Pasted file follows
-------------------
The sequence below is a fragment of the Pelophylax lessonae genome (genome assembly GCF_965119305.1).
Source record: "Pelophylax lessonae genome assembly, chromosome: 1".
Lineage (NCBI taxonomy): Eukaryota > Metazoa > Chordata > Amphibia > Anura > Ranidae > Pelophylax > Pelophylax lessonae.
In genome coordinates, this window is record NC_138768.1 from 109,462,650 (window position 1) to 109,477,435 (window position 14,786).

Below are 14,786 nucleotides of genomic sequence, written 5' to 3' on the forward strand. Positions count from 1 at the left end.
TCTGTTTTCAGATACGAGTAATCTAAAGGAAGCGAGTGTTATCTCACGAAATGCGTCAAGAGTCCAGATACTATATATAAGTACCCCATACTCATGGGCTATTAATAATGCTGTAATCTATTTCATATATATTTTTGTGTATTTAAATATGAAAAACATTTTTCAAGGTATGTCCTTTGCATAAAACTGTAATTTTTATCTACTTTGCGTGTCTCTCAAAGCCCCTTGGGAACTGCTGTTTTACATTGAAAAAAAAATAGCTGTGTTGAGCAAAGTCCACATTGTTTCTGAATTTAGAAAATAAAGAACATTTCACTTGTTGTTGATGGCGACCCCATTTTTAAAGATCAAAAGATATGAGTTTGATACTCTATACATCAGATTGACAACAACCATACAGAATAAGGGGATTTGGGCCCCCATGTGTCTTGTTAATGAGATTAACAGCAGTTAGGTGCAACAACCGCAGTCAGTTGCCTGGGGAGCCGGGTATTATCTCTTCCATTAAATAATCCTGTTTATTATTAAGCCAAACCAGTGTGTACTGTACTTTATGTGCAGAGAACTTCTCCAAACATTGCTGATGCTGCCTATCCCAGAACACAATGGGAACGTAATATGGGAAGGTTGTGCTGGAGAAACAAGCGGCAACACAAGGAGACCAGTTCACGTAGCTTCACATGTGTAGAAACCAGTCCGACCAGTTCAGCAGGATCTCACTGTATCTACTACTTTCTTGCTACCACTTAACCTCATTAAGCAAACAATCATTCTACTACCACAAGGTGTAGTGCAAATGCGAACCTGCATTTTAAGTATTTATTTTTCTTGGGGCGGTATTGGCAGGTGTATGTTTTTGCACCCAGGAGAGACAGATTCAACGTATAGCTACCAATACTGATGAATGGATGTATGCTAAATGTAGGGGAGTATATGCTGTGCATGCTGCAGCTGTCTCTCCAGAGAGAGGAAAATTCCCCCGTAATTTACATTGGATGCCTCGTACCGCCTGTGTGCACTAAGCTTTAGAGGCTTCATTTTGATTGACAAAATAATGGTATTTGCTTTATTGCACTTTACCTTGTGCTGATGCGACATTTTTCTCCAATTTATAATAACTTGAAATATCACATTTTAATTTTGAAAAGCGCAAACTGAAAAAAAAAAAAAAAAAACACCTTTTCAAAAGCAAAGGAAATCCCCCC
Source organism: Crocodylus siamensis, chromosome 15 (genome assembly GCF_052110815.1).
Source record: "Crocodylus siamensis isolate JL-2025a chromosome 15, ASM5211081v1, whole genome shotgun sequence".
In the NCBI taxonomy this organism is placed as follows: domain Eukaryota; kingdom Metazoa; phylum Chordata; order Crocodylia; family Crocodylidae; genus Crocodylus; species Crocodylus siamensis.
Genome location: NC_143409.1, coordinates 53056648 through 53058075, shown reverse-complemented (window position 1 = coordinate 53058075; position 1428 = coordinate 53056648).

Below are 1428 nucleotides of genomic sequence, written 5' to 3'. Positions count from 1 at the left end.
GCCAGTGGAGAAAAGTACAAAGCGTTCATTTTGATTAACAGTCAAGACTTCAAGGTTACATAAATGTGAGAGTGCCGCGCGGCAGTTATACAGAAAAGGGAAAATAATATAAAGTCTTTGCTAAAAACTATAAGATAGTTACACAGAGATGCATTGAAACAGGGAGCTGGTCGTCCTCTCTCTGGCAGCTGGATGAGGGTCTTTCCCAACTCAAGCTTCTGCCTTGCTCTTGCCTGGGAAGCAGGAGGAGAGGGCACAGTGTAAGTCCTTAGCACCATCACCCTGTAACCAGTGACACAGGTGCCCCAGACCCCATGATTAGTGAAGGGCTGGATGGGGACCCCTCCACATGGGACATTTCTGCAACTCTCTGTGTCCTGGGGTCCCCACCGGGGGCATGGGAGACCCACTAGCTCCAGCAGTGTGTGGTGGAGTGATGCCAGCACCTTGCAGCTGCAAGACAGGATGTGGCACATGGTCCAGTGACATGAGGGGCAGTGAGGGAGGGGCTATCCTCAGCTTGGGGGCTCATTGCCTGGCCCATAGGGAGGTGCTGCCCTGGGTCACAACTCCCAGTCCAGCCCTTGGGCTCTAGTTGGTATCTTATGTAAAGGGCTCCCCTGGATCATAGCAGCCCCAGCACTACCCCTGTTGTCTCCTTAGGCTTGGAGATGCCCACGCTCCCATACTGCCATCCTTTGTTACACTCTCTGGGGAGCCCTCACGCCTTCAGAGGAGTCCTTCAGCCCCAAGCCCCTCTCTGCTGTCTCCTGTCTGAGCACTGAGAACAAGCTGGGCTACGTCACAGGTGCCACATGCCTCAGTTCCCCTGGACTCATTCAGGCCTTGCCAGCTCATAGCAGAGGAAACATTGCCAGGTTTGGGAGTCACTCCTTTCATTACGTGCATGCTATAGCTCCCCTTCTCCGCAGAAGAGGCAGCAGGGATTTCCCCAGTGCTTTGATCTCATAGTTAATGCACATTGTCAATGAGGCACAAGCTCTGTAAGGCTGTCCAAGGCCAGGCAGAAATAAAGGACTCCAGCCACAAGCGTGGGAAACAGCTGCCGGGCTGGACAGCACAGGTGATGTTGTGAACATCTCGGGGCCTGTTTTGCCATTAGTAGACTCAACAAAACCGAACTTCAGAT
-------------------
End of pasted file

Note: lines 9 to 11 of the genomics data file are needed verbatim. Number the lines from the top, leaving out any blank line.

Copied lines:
In the NCBI taxonomy this organism is placed as follows: domain Eukaryota; kingdom Metazoa; phylum Chordata; order Crocodylia; family Crocodylidae; genus Crocodylus; species Crocodylus siamensis.
Genome location: NC_143409.1, coordinates 53056648 through 53058075, shown reverse-complemented (window position 1 = coordinate 53058075; position 1428 = coordinate 53056648).

Below are 1428 nucleotides of genomic sequence, written 5' to 3'. Positions count from 1 at the left end.